Very appropriately, the Seven Penitential Psalms have inspired some of the most moving music (after all, the psalms are hymns). Renaissance composers like Orlando de Lassus and Andrea Gabrieli have left us their stirring renditions (in Latin), as has William Byrd done in English. The reader may want to accompany the reading of this series with one of these musical settings in the background.
Psalm 6: Prayer for Recovery from Grave Illness

In this psalm, we see expressed the linkage between the experience of sickness or other misfortune with the commission of sin. That notion does not sit very well with modern man, who is wont to say, “My God would never do that!” The God of the Bible, however, was not loathe to do that. Indeed, repeatedly we read of God’s punishments of individuals and whole peoples, precisely as the divine response to sin. While the Jews of old kept repeating the same mistakes, they did at least perceive the justice of the punishments visited on them.
Such punishments, however, were not meted out by a vengeful Deity; they were intended to serve as “wake-up” calls from an eminently loving and very patient God. Jesus suggests the connection between sin and illness in his final warning to the paralytic: “Afterward, Jesus found him in the temple, and said to him, ‘See, you are well! Sin no more, that nothing worse befall you’” (Jn 5:14). That warning was not taken well by the ingrate, who then hied himself off to the religious authorities to identify Christ as his healer.
Now, not all sickness results from sin. Jesus makes clear, for instance, that the affliction of the man born blind was not connected to a sin of either the man himself or his parents (see Jn 9); similarly, the death of Lazarus is explained by Our Lord as an opportunity for the glory of God to be revealed (see Jn 11). The death of Jesus embodies both messages: Christ, in taking upon Himself the sins of the world, dies as a result of sin; at the same time, His sacrificial love, which underlies His self-offering, shows forth the glory of God.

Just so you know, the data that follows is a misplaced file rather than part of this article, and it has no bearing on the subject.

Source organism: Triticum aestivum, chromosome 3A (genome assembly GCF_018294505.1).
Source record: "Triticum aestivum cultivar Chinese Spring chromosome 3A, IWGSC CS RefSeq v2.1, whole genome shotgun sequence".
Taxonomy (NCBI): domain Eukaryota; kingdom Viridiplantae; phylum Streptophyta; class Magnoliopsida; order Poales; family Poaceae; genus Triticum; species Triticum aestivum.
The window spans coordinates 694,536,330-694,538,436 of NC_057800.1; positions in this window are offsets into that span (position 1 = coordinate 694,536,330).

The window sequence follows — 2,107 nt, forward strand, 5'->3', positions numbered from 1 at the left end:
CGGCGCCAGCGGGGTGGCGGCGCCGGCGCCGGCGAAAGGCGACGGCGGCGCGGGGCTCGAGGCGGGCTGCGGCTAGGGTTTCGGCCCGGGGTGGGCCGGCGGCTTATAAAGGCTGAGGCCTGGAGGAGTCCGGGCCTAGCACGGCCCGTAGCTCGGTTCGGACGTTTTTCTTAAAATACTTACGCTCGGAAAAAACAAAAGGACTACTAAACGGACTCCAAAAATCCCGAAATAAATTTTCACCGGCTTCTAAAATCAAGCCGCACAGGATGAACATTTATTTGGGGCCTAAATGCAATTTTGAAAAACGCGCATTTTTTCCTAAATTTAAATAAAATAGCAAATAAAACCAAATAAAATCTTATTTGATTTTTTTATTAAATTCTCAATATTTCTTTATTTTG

As our present pandemic engulfs us in sickness and death, it might be good to see in it a two-fold divine message: yes, one would not be wrong to consider how the sins of the modern world are deeds crying to God for vengeance, so as to stir the minds and hearts of whole nations to repentance, indeed, even to but a basic awareness of the existence of God. Repent, “that nothing worse befall you!” This worldwide crisis also shows forth the glory of God, not simply in His power as the ultimate source of life and death but also in the responses of courage and self-sacrifice as reflections of God’s goodness and mercy.